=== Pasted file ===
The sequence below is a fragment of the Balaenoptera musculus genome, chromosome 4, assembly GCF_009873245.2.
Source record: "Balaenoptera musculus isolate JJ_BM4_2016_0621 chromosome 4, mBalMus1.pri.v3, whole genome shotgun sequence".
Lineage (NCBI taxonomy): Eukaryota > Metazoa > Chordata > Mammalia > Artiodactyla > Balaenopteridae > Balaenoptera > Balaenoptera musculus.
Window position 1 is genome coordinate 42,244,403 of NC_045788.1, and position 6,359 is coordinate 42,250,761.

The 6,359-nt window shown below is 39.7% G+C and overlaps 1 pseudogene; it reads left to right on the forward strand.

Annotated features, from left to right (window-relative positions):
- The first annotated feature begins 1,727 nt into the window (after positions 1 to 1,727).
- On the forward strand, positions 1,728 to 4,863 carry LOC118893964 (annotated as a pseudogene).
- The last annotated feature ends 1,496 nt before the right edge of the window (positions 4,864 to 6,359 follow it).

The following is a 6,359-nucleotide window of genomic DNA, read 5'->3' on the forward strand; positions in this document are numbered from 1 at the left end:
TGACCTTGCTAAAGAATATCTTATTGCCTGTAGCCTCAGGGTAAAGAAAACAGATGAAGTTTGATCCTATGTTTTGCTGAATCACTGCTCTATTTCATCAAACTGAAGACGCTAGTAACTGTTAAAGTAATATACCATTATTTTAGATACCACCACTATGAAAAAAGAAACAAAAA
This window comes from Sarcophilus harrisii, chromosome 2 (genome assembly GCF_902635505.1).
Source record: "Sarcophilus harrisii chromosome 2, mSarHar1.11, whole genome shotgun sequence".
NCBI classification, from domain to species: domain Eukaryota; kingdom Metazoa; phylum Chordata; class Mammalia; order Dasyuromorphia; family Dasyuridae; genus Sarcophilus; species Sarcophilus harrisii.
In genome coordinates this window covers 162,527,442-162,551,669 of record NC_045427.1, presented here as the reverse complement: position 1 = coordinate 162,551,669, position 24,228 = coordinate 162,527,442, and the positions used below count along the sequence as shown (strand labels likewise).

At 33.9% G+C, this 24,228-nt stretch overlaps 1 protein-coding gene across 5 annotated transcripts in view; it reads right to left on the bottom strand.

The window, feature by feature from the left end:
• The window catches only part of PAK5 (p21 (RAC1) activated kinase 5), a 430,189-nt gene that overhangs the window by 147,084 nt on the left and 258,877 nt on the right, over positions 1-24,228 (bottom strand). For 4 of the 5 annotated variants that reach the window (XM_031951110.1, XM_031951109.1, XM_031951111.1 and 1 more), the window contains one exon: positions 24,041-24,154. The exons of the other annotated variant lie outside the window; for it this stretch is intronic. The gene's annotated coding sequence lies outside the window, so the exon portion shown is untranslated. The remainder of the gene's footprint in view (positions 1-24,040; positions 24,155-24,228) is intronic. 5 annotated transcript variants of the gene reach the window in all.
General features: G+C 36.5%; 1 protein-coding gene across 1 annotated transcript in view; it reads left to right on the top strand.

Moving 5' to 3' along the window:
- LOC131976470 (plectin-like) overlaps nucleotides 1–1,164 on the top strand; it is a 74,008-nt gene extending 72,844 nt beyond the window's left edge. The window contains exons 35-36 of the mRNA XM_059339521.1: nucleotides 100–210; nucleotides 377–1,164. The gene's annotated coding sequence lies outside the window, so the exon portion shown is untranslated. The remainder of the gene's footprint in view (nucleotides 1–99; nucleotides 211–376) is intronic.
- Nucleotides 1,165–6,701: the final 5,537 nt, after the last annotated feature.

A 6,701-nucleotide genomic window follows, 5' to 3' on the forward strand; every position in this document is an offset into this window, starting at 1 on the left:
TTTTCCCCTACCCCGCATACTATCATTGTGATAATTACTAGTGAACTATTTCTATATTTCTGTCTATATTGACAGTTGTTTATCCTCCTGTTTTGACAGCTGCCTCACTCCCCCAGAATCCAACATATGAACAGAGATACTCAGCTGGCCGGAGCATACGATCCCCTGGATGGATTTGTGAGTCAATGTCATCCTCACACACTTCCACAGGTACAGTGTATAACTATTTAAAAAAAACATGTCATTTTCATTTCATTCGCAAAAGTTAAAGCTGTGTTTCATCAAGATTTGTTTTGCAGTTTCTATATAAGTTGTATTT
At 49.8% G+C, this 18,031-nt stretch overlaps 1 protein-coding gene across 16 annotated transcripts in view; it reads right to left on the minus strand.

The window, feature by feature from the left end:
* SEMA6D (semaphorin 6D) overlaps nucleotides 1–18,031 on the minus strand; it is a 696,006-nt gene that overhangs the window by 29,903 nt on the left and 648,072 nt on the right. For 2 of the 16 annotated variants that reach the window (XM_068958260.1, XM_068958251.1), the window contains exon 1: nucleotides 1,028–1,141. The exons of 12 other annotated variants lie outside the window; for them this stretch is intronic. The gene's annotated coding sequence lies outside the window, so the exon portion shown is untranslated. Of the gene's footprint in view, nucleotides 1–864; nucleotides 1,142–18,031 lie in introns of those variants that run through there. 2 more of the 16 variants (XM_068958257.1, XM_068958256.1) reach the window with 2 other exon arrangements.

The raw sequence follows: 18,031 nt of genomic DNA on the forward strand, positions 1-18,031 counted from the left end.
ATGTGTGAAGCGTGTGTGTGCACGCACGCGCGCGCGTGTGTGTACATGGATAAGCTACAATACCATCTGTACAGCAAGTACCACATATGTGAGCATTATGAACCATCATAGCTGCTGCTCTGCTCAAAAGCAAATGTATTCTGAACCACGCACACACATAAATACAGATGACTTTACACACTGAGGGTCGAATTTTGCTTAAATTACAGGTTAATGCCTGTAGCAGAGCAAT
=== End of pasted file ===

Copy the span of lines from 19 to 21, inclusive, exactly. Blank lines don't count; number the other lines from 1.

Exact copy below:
General features: G+C 36.5%; 1 protein-coding gene across 1 annotated transcript in view; it reads left to right on the top strand.

Moving 5' to 3' along the window:
- LOC131976470 (plectin-like) overlaps nucleotides 1–1,164 on the top strand; it is a 74,008-nt gene extending 72,844 nt beyond the window's left edge. The window contains exons 35-36 of the mRNA XM_059339521.1: nucleotides 100–210; nucleotides 377–1,164. The gene's annotated coding sequence lies outside the window, so the exon portion shown is untranslated. The remainder of the gene's footprint in view (nucleotides 1–99; nucleotides 211–376) is intronic.